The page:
I sent an email out the other day to a list of folks who’d inquired to learn more about The Money Love Course that I teach, and it rumpled a few feathers.
The gist of what it said is that it drives me bonkers when people use the phrase, “I can’t afford that.”
The truth of this statement is that it’s just not true.
When we say we can’t afford something, we’re actually saying one (or more) of the following:
- “I don’t want it badly enough to do what I would need to do to get it.”
- “I’m choosing not to spend my money on that right now.”
- “I don’t think I deserve it.”
In my email, I only mentioned the first of these three options, because I think that pretty much covers it most of the time. I got a few emails back from people who were deeply offended by what I’d written. Being the sensitive soul that I am, I asked Mike not to read any further replies to me. But for the past twenty-four hours, I’ve been thinking non-stop about the people who wrote the ones I did read.
In the email, I also stated that saying, “I can’t afford that” is an easy way to remain complacent, as though we have no control over our financial lives. Not sitting down in the driver’s seat and buckling your seat belt like you mean it in your financial life is one of the biggest mistakes I see people make when it comes to their money.
And sometimes when I talk about the lack of responsibility people take for themselves and their financial lives (or lives in general), I get downright passionate. And apparently, sometimes I also offend people.
Here’s the thing: I wouldn’t get so darn fired up about the topic of getting it together around money if I hadn’t made so many mistakes in this area myself over the years.
I get wound up and intense because I want to save you some of the heartache, time, and energy I spent being in debt, having my head in the sand, and not taking loving responsibility for myself financially. I considered writing apology letters to the people I’d offended. I considered editing what I’d written and re-sending a watered-down version to the whole list.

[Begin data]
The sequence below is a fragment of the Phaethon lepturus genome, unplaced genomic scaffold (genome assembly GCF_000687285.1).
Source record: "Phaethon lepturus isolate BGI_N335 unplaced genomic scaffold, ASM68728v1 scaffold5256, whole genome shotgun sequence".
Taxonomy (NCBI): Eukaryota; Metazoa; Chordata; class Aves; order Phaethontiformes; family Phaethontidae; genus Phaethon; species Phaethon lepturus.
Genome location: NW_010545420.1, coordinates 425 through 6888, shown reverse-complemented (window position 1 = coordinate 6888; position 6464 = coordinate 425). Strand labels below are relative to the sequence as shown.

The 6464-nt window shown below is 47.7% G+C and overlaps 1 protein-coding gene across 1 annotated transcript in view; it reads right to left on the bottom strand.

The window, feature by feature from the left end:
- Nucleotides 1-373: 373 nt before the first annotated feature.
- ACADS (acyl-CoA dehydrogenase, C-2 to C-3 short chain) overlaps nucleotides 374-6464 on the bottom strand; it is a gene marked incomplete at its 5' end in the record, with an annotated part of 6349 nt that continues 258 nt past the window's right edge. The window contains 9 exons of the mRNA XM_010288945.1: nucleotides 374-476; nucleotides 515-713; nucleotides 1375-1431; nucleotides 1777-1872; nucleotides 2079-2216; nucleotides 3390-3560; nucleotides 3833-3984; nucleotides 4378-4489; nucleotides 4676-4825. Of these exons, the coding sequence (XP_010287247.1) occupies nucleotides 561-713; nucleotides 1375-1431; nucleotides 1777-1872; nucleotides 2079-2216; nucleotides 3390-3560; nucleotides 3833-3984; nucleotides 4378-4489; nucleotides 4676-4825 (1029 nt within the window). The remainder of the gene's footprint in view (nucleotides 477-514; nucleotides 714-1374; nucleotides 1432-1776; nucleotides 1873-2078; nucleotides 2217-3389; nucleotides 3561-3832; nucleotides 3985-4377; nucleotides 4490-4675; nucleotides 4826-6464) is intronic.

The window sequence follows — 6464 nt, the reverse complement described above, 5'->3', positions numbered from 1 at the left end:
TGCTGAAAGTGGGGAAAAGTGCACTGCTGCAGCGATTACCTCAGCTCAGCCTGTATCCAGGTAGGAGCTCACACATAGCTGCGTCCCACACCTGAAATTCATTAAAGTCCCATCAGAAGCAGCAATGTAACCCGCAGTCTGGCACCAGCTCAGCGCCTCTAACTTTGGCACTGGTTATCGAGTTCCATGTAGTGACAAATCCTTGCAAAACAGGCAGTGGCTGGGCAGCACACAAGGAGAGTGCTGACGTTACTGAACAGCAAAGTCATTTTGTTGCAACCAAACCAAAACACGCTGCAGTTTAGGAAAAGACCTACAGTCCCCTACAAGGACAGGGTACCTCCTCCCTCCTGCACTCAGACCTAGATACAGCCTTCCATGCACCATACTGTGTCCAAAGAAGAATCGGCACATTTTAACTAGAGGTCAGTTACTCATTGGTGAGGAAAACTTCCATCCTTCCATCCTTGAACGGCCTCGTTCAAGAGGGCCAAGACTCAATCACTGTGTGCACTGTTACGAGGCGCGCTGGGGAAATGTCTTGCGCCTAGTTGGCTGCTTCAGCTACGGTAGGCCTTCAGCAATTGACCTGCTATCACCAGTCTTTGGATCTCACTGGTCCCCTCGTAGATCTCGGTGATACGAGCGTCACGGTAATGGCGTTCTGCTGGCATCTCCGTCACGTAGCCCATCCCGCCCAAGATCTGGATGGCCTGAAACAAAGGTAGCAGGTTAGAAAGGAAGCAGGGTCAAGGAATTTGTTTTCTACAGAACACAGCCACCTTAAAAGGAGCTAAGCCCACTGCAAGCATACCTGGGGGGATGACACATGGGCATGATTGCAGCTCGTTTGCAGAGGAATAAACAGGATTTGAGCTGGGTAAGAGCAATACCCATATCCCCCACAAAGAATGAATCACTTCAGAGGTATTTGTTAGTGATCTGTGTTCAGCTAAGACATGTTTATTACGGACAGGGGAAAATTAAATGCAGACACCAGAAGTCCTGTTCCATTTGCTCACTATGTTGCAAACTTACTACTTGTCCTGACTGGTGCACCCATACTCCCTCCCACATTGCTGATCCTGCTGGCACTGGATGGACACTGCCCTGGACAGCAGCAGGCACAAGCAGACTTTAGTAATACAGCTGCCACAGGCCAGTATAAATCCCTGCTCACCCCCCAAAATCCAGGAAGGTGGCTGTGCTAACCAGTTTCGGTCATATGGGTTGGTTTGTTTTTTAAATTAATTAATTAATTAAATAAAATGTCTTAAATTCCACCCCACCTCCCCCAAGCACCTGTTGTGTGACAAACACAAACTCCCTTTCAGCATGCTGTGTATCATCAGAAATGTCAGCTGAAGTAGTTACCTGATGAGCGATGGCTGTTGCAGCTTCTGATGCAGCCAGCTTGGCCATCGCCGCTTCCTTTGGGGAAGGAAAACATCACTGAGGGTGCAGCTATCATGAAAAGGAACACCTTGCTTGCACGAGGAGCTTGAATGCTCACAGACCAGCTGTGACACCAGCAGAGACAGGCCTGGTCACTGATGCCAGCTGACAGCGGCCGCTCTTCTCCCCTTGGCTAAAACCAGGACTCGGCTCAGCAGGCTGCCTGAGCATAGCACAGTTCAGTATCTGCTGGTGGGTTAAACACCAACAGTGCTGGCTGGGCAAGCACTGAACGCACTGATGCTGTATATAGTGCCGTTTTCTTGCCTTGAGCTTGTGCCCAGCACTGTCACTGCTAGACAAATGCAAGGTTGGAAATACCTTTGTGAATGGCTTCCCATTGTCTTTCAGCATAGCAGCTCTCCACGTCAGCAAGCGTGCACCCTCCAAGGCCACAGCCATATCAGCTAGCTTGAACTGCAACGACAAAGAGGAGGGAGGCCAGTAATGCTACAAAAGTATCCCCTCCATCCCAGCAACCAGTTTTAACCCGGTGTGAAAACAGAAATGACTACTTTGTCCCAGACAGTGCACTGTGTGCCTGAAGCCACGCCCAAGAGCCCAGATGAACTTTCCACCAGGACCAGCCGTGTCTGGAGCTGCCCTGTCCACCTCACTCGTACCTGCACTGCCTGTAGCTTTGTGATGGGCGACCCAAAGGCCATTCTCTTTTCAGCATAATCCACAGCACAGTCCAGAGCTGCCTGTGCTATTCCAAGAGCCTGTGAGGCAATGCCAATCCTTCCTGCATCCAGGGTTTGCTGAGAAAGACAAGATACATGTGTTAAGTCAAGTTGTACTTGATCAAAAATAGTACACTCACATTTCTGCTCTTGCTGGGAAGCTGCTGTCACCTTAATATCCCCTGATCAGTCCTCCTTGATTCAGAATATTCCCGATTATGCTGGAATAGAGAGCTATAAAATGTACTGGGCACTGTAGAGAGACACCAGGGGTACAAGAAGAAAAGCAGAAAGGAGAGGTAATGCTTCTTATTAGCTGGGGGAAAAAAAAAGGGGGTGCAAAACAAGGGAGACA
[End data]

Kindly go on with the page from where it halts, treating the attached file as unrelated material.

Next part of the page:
But here’s what I know:
The more we put ourselves out there and tell the truth, the more we piss people off.
@KateNorthrup (Click to Tweet!)
We can either sit on our hands, bite our tongues, and politely smile with closed lips, or we can say it like we see it.
So I may have a soapbox moment or two, and I may even offend a few people. But that’s just because I’ve got some truth to deliver.
Kate Northrup is a professional freedom seeker and creative entrepreneur and mentors entrepreneurs in creating their own financial freedom. She created financial freedom for herself at the age of twenty-eight through building a team of more than 1,000 wellness entrepreneurs in the network marketing industry. Her philosophy is that if you free yourself financially, you can be fully present to your purpose on the planet. Find out more and take her free Money Love Quiz to find out what your relationship with money says about you at KateNorthrup.com and follow her on Twitter and Facebook.December 29, 2013